The 19th century American poet Henry Wadsworth Longfellow described the constellation Pegasus as a “wondrous winged steed, with mane of gold,” and right now, the glorious creature is winging to its highest place above the horizon.
Here’s what’s fascinating about Pegasus in my star lore historian’s playbook: every year in the Fall, when the final harvest comes in, our thoughts naturally turn toward waning life forces. The leaves have turned and fall earthward, the winds blow colder, and everything has a mood of retreat, of contracting and drawing within, particularly in the North.
In this season we also approach the sacred celebrations of loved ones who have died, but not before we get through the season’s halfway point, popularly known as All Hallow’d Eve, or Halloween. The relationship of this mischievous festival to scary dead things isn’t happenstance, and galloping into the midst of this potential horror comes the wondrous winged steed, Pegasus.
In most cultures around the world, horses are associated with crossing over the threshold from this life into the next, and there are ancient burial sites around the world where the remains of horses in full regalia are found near the remains of those to whom they were to give safe passage beyond
In the Russian tale of “Ivan and the Chestnut Horse,” Ivan’s dead father shakes off the damp earth of his grave to summon a marvelous horse for his youngest son. At the dead man’s first call, the distant thunder of mighty hooves can be heard. At his second call, the horse’s neighing is detected; and at the third call, the mighty creature appears, eyes, ears and nostrils shooting flames of fire, to circle three times around Ivan and his dead father, indicating that the call has been heard, and wishes can now be granted to those who have suffered a loss of hope.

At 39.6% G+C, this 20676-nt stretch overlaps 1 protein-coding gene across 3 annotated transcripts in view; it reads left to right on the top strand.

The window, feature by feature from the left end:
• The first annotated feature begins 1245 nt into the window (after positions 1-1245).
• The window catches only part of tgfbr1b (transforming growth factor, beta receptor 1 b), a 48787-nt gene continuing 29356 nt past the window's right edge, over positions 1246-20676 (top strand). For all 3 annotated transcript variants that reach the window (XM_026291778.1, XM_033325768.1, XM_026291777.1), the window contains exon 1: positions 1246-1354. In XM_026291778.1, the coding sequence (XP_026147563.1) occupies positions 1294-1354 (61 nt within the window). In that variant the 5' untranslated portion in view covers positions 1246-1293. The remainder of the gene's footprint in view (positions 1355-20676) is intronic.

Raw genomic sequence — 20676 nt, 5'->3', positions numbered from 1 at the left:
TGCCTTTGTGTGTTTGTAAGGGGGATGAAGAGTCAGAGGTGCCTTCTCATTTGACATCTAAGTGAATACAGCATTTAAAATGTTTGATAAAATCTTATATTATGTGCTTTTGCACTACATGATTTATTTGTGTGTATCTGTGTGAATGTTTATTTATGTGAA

So find Pegasus high in the southeast this week, listen for the rolling thunder, and trust that true wishes are always heard, and always answered.
~Mary Stewart Adams
This episode can be heard on my podcast site The Storyteller’s Night Sky, and each Monday on Interlochen Public Radio.
Pegasus shares the star Alpheratz with the constellation Andromeda, which can be imagined as the sacred kiss that happens between Ivan and his beloved in this week’s tale. Shown above in reverse by Hevelius, 17th century, and to the right as it can be seen in the evening sky.